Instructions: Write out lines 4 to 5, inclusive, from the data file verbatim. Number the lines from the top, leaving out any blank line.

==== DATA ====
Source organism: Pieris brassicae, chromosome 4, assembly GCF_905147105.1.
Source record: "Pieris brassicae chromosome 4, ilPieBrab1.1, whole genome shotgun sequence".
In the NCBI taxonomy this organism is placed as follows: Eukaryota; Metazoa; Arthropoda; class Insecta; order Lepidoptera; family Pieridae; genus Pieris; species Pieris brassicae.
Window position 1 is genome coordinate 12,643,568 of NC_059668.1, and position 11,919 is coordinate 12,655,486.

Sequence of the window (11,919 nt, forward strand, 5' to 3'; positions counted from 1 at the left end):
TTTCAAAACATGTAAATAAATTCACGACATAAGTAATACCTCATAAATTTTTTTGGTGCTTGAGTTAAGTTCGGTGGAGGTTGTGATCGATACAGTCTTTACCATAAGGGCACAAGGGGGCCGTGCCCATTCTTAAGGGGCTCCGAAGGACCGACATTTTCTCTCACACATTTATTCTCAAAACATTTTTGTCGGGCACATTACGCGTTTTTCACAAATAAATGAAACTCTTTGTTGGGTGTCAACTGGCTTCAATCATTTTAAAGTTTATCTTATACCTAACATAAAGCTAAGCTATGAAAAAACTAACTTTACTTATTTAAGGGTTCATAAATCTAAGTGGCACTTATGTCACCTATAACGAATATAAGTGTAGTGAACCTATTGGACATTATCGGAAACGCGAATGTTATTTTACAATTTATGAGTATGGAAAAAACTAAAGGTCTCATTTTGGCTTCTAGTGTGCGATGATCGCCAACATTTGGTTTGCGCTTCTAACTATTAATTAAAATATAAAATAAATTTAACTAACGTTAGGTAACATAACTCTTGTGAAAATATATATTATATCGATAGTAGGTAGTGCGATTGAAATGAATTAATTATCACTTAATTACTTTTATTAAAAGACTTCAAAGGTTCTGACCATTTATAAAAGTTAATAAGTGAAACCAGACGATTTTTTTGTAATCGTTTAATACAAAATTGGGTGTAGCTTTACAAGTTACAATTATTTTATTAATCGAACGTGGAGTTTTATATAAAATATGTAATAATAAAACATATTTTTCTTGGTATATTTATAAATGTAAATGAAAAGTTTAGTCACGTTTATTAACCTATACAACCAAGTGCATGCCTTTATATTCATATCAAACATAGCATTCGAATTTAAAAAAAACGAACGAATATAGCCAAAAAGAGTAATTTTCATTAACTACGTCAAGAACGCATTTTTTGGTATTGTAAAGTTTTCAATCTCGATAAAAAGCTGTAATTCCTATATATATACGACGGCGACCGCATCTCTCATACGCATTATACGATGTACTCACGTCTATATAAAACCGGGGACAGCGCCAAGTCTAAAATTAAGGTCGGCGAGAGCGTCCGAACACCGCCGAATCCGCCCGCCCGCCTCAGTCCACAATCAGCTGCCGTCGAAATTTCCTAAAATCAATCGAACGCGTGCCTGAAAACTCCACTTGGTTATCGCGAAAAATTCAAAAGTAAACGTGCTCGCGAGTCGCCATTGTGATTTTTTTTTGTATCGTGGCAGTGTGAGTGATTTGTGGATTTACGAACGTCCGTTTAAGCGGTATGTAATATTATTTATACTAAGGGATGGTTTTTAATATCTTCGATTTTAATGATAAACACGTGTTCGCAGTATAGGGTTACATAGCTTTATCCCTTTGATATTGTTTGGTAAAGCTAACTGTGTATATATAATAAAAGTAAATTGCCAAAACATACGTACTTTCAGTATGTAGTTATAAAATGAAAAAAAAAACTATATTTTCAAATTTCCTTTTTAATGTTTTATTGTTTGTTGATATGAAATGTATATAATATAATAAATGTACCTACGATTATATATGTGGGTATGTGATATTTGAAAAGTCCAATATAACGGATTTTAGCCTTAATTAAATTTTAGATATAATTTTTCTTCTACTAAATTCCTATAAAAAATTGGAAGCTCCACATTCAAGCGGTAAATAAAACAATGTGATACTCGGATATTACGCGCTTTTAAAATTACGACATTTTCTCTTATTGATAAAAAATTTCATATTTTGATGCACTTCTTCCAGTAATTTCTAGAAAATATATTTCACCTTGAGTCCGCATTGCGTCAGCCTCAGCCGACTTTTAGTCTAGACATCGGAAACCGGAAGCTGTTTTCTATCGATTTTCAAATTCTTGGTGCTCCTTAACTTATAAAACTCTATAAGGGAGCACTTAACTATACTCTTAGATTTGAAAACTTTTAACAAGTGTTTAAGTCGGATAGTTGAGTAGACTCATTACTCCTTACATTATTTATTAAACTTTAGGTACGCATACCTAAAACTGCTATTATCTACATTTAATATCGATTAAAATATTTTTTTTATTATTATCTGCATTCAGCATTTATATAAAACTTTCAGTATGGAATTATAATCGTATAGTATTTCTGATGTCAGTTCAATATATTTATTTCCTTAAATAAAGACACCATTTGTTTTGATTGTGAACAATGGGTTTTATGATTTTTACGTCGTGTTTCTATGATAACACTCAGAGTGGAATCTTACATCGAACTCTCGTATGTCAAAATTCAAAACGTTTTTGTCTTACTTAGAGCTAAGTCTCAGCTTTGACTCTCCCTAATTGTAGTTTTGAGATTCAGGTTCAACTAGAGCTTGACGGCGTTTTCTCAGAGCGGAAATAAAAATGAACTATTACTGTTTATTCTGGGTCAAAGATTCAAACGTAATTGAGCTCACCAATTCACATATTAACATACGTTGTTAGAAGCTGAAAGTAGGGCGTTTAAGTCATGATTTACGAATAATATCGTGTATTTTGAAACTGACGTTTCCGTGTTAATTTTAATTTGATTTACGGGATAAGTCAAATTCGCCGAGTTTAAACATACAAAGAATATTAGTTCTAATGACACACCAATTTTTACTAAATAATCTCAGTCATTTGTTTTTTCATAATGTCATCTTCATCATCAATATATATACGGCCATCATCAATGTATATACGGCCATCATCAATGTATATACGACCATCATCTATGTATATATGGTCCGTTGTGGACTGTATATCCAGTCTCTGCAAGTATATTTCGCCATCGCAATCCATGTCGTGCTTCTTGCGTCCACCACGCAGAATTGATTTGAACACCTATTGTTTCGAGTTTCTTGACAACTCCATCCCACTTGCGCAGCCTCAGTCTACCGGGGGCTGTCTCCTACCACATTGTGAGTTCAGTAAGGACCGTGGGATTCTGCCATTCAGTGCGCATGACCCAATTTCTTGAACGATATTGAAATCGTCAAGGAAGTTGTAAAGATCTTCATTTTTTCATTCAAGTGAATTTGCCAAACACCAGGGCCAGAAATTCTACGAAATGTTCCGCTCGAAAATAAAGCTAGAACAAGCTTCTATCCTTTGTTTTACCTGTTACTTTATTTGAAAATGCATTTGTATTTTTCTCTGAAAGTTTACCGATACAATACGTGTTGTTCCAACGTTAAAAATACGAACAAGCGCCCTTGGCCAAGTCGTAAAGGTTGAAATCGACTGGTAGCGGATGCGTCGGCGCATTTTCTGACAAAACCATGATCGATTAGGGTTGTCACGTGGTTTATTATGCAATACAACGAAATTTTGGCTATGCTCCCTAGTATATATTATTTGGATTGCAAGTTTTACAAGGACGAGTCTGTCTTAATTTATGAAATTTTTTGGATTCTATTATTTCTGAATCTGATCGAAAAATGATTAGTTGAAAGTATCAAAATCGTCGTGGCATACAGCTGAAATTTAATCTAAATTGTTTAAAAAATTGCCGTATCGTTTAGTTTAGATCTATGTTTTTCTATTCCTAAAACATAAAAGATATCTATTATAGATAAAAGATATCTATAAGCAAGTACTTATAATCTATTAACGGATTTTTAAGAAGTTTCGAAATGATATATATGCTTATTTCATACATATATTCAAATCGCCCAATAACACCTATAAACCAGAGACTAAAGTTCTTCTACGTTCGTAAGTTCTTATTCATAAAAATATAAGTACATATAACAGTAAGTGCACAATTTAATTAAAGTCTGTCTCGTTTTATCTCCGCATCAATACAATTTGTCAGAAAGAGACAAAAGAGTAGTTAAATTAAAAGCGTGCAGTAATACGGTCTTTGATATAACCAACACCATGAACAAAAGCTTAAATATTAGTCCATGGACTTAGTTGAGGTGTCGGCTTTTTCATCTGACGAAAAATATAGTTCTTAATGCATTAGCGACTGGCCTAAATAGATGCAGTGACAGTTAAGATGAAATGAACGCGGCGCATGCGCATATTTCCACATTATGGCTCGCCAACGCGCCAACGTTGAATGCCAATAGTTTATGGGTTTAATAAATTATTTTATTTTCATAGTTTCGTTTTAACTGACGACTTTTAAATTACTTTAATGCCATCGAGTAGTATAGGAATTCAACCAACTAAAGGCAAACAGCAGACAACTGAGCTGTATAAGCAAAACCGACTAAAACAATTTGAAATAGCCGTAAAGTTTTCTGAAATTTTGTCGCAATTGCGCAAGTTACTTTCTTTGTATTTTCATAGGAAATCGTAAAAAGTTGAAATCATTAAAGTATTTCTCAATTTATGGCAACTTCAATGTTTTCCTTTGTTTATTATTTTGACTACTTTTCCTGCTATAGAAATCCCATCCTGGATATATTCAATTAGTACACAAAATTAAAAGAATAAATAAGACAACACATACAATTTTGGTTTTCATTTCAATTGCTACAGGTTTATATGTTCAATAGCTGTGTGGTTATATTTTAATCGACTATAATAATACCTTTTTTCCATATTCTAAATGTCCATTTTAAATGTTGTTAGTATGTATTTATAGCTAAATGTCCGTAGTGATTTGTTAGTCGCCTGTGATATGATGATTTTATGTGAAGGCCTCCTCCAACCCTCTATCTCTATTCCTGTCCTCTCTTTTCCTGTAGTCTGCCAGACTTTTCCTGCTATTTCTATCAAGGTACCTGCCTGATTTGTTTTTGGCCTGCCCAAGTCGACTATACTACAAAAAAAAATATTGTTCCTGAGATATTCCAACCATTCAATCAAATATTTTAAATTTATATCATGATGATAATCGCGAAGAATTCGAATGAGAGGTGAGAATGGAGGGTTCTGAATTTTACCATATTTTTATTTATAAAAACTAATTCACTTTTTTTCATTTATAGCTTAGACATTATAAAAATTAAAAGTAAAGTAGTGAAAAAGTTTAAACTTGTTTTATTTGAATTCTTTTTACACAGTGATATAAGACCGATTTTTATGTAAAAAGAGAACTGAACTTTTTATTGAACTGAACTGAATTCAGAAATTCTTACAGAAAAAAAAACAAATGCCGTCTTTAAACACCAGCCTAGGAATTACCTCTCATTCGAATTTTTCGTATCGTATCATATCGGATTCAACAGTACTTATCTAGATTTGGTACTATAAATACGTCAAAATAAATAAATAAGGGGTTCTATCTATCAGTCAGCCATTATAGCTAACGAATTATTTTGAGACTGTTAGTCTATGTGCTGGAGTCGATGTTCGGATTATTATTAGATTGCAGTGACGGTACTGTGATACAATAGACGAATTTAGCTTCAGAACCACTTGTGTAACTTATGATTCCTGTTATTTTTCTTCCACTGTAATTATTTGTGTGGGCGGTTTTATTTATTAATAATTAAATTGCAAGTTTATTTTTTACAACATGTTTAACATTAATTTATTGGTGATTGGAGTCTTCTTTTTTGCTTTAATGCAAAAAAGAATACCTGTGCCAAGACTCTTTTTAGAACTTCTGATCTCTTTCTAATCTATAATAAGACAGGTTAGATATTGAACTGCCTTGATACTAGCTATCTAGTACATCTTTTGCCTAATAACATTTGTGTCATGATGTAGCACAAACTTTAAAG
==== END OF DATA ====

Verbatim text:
Window position 1 is genome coordinate 12,643,568 of NC_059668.1, and position 11,919 is coordinate 12,655,486.

Sequence of the window (11,919 nt, forward strand, 5' to 3'; positions counted from 1 at the left end):